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How Do I Buy A Home If My Current Home Won’t Sell?

Purchasing a new home while selling the home you’re currently in simultaneously can go very smoothly if the right pieces fall into place. But since so many homeowners need the proceeds from the sale of their current home in order to purchase the new home, the process can come to an unwelcome pause leaving the homeowner in limbo until their home sells. Meanwhile, they might watch their dream home get snatched off the market.

Sometimes it is not just the equity in the previous home that is needed to buy a new one, but time can be in short supply as well. A change in employment that involves moving to a different city or state is oftentimes the reason that homeowners need to sell and buy at the same time, leaving not much time to settle in before the new job starts.

To avoid extra expenses and the potential of two mortgage payments at the same time, it’s usually a better idea to buy a new home after your current home is sold. But due to complications that can come up in life, doing both the buying and selling around the same time might be a homeowner’s only option. Fortunately, several options exist to make that big transition as straightforward as possible.

Bridge Loans

Bridge loans are designed to “bridge the gap” between when you can sell your home and when you can buy a new one. These are short-term loans that provide you will financing while you wait for your home to sell and buy a new one simultaneously. Bridge loans are secured by using the current home as the collateral. These loans can also offer some flexibility for buyers by removing the contingency offer on the new home, but they are also a little risky.

Not every lender will offer these loans, but if they do you have to be prepared to pay it back relatively quickly. These short-term loans are designed to be fully repaid in 6 months, which is much sooner than traditional loans. Occasionally a lender will extend the term to around 3 years, but this is fairly rare.

Terms and repayments will depend on the type of bridge loan you get. Some have traditional monthly payments while others require interest be paid upfront as a lump sum.

There are also the potential loan repercussions if your home never sells. If the buyer backs out of the deal and the sale falls through, your old home can go into foreclosure if you had planned to use the money to pay a portion of your new home purchase.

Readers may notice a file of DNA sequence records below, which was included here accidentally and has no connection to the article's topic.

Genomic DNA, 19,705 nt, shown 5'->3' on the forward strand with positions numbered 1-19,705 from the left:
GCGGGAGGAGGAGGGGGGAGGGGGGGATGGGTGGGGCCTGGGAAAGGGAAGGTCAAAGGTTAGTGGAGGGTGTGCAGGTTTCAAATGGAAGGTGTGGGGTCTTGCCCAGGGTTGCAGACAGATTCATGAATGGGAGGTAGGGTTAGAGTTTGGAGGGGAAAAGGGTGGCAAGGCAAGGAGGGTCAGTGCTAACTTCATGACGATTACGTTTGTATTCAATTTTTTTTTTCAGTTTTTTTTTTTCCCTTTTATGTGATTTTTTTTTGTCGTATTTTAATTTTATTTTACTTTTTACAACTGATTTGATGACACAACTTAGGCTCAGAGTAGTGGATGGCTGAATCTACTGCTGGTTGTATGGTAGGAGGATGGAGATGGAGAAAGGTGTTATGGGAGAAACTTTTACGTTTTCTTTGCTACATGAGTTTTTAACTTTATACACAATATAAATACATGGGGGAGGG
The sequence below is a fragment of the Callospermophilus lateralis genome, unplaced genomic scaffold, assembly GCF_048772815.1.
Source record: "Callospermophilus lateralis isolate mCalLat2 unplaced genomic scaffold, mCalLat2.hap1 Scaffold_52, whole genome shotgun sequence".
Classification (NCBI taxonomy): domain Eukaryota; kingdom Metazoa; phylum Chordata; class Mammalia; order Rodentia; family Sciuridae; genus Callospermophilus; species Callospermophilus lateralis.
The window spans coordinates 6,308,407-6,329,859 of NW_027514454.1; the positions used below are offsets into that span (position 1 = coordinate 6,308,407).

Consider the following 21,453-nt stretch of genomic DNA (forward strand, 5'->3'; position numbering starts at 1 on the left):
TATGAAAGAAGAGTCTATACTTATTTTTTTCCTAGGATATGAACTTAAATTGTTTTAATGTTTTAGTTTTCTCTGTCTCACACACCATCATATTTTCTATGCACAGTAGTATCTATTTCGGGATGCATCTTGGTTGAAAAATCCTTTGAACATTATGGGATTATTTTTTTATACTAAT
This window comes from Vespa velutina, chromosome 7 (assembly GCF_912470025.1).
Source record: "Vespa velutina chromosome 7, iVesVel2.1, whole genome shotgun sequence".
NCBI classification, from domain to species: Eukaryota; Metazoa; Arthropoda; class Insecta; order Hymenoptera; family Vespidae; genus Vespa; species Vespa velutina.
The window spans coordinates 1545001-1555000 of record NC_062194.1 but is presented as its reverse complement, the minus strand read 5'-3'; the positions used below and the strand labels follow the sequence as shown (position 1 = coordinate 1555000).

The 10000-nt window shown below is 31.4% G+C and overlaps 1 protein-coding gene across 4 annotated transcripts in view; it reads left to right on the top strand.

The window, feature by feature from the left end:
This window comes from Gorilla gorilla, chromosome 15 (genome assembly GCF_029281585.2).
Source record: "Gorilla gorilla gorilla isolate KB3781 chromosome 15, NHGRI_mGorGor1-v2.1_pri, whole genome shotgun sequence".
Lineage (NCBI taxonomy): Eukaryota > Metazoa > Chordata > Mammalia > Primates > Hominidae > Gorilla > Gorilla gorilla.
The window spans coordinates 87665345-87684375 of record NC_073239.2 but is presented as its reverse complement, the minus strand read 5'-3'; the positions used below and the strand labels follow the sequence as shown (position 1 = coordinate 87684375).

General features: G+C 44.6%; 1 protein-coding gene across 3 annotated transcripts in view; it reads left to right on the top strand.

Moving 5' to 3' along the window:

Qualifying for bridge loans can be a challenge as well. They are pricier than home equity loans (which are another option for those in this transition). This type of loan requires the individual to be qualified to own 2 homes, which is difficult to achieve. Lenders offering these loans also look for higher credit scores since bridge loans are so risky.

HELOCs and Home Equity Loans

HELOCs and home equity loans are a less risky alternative to bridge loans, with a lot of the same benefits. While these types of loans are still secured by your home, these borrow against the equity you have in your home, and the interest rates tend to be better than bridge loan rates. These are also longer term loans with repayment periods ranging between 5 and 20 years.

There is still a risk with loans as well though. If your current home doesn’t sell, you could end up paying many sums in cash every month for your original mortgage (if it hasn’t been paid off), the new home mortgage, and the home equity loan.

It’s not always easy to get qualified for these types of loans either because you have to have built up enough equity in your home. If you have enough, then a home equity line might be the best option for you. But if you don’t have enough, you might have to consider a different option.

Other Non-Loan Alternatives

If one of the loan types listed above doesn’t seem like a good fit for you, and you happen to come up with the down payment needed to purchase your new home, you can decide to rent out your old home if it still hasn’t sold. If the income you get from renting doesn’t quite cover the mortgage payment on that house, you can still chip away at the amount until it is small enough. If it so happens that you can’t find a long-term renter to stay in your home, you can also consider the option of making your home available on a nightly basis through AirBnb or similar services.

Another benefit of deciding to be a landlord and renting your home is the flexibility that comes with it. This can be perfect during the transition period until you have settled into your new home and more prepared to sell the old one. Or, if the market is competitive, you might decide that renting out your home could be a great source of extra income. Before you commit to this alternative however, you will want to make sure there are no home insurance issues or HOA stipulations that won’t allow you to rent out your home.

Always ask a lender or financial advisor what the best option would be for your circumstances in order to get the best deal for this transition period.


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